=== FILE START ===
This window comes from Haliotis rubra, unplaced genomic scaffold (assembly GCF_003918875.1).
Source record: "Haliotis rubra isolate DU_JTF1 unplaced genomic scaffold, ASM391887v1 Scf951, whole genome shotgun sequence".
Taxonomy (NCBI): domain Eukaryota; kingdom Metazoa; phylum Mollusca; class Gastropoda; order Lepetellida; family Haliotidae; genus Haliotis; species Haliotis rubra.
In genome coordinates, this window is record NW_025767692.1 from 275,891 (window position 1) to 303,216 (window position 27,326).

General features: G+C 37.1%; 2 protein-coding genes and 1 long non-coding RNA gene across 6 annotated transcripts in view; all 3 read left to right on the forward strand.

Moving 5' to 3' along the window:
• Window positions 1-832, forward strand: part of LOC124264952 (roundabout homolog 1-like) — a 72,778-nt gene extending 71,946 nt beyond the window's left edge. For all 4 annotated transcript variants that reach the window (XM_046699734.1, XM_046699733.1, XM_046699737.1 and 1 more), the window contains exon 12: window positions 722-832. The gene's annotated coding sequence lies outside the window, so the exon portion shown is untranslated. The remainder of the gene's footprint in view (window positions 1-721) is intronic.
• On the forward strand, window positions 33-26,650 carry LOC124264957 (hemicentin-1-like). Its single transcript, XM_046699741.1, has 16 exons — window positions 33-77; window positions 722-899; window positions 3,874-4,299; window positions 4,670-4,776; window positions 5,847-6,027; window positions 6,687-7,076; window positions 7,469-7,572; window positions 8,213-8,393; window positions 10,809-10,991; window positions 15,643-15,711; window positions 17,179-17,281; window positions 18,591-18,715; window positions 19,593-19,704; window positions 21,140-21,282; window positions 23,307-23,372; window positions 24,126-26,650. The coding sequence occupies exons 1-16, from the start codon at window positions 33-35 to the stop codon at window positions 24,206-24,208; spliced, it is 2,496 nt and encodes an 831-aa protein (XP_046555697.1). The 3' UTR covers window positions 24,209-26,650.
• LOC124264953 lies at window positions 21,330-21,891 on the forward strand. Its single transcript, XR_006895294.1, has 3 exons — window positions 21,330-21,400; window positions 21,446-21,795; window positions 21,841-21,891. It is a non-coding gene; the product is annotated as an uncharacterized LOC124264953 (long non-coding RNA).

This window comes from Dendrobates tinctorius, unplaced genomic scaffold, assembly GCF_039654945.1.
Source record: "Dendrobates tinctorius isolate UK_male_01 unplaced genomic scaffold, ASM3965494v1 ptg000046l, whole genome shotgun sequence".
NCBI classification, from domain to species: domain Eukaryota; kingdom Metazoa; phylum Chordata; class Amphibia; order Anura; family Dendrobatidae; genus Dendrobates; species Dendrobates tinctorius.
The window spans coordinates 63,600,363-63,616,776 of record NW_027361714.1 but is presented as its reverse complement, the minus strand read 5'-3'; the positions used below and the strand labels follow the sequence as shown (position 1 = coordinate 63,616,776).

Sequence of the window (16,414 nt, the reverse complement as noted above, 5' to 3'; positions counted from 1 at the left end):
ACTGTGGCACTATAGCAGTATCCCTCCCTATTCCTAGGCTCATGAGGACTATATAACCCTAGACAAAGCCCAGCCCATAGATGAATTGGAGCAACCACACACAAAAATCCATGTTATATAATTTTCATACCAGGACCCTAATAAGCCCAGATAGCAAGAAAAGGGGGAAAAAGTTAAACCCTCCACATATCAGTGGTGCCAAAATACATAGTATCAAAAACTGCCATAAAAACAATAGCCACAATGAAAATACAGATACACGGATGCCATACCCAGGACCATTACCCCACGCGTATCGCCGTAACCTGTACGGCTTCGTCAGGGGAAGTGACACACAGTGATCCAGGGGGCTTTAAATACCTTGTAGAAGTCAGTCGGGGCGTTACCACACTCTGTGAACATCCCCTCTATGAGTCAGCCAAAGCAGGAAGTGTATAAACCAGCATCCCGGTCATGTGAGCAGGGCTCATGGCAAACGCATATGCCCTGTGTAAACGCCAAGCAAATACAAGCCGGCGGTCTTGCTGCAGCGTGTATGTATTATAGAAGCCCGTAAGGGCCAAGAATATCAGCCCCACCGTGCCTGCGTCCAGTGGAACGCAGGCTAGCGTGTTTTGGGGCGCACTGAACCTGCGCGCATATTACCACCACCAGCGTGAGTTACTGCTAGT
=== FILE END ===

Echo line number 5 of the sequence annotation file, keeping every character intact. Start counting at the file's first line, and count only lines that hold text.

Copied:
General features: G+C 37.1%; 2 protein-coding genes and 1 long non-coding RNA gene across 6 annotated transcripts in view; all 3 read left to right on the forward strand.